Abstract # 144:

Scheduled for Sunday, August 27, 2017 09:45 AM-10:00 AM: (National Ballroom Salon B) Oral Presentation


RESPONSE SPEED ON A SIMPLE TOUCHSCREEN TASK AS A WELFARE INDICATOR: A STUDY OF ZOO-HOUSED JAPANESE MACAQUES

K. A. Cronin1, E. J. Bethell2, S. L. Jacobson1 and S. R. Ross1
1Lincoln Park Zoo, Lester E. Fisher Center for the Study and Conservation of Apes, Chicago, Illinois 60614, USA, 2Liverpool John Moores University
line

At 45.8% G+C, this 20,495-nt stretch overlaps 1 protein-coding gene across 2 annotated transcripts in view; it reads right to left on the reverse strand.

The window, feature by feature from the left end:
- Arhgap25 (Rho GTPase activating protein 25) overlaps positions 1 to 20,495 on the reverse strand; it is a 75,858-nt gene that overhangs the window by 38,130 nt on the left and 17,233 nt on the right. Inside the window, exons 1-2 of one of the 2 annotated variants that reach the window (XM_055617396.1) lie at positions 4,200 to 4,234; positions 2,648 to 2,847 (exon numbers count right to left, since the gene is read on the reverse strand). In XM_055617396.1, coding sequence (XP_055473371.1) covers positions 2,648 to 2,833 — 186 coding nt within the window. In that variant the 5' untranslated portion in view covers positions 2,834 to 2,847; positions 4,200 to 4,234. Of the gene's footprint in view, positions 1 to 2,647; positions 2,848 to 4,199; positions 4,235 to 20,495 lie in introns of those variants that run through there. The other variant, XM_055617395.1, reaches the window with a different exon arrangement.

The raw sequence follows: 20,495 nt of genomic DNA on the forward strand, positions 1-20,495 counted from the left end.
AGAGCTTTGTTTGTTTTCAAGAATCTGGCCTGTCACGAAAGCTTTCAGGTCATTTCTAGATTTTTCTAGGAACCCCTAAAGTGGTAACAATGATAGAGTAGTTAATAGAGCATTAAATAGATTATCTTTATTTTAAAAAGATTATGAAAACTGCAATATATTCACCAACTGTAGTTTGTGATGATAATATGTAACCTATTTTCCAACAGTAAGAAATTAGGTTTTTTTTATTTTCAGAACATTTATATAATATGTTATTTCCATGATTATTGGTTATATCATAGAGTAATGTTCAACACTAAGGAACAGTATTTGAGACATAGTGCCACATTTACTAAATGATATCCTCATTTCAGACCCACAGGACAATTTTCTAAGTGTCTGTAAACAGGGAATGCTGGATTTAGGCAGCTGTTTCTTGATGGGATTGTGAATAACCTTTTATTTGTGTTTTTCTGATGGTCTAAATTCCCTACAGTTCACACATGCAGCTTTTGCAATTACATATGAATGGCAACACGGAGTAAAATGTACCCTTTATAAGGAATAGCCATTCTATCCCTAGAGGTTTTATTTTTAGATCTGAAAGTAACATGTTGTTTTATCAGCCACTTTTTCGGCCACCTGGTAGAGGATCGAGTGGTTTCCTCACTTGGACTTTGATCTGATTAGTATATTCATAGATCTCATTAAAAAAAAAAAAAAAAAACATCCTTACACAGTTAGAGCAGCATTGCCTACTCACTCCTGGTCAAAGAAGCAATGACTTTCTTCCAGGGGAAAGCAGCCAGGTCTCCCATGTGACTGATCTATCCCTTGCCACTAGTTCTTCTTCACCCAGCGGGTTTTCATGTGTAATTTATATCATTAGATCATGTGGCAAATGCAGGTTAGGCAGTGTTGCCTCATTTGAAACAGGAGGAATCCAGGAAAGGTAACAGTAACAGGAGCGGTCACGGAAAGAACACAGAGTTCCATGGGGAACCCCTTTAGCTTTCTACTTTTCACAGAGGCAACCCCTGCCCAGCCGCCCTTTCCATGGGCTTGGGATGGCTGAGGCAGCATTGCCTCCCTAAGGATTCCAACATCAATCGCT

Judgement-bias tasks designed to measure mood in animals have gained attention as a potential promising welfare measure, yet they typically require extensive training. Therefore, simpler analogues are required. At Lincoln Park Zoo in Chicago, we tested four Japanese macaques (Macaca fuscata) who previously failed to meet training criteria on a traditional judgement-bias task with a simplified ‘response slowing’ paradigm. This paradigm relied on latencies to touch potentially threatening (conspecific face with directed gaze) and non-threatening (conspecific face with averted gaze) images, relative to control images (grey squares) presented on a touchscreen. Participation was voluntary and took place in touchscreen booths integrated into their zoo habitat. Monkeys were tested in two conditions: during a baseline (non-stressful) period and during three days of a putatively stressful public event during which loud jets frequently flew overhead. Results indicated a significant effect of condition, with an increase in latency to touch images of conspecific faces relative to control images during the stressful time period (GLMM full-null model comparison, χ2 = 16.86, p < 0.001). These findings suggest that emotional states may be revealed through response latencies in a simple touchscreen task that does not involve extensive training.